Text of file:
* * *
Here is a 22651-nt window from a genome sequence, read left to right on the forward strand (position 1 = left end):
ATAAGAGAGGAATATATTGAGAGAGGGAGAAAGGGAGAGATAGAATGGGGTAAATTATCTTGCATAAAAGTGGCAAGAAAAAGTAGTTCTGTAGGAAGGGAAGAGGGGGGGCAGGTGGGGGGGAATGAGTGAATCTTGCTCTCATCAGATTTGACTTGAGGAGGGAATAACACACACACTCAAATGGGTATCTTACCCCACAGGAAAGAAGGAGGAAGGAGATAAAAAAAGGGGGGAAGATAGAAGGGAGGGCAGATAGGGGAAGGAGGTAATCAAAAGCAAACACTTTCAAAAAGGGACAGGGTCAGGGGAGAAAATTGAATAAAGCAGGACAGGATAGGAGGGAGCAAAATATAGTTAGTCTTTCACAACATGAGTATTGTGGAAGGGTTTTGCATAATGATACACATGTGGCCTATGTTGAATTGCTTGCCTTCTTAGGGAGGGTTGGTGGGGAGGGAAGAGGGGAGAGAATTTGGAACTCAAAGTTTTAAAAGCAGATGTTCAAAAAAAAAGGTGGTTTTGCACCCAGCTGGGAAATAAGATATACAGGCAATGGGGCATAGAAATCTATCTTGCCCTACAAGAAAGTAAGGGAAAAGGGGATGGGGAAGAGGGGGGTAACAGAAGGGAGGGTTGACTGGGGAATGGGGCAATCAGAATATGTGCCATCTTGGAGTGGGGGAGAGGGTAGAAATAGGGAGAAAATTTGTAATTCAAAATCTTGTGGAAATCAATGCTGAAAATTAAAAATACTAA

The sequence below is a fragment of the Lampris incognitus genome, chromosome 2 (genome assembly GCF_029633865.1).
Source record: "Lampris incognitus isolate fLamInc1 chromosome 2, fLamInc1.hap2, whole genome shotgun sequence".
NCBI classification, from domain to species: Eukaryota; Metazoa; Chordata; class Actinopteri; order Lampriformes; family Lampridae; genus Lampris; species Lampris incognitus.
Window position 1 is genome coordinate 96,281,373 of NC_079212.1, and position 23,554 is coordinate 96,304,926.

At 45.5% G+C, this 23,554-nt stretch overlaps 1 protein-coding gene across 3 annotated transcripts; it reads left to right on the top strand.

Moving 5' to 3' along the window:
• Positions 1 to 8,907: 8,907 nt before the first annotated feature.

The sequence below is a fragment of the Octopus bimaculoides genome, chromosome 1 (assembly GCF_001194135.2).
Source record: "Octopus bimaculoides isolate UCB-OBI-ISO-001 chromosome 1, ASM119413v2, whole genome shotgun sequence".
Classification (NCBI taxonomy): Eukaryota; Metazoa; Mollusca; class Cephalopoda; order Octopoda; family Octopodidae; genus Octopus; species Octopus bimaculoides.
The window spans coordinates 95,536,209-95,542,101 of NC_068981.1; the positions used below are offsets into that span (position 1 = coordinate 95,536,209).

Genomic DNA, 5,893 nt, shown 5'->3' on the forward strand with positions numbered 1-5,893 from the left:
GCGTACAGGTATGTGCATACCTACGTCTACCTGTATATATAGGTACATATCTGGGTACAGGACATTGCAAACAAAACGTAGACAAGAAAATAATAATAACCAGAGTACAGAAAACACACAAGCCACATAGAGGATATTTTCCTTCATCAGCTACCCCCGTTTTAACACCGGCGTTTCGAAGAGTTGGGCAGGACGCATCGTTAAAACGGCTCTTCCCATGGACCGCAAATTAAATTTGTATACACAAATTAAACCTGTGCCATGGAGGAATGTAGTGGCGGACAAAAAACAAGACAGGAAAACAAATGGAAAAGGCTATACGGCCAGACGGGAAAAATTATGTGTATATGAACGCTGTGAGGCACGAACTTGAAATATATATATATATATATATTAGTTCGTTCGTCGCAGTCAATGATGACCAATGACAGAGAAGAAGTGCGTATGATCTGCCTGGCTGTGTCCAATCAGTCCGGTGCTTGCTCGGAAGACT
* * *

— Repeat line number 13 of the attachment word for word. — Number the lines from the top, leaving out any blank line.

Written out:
The window spans coordinates 95,536,209-95,542,101 of NC_068981.1; the positions used below are offsets into that span (position 1 = coordinate 95,536,209).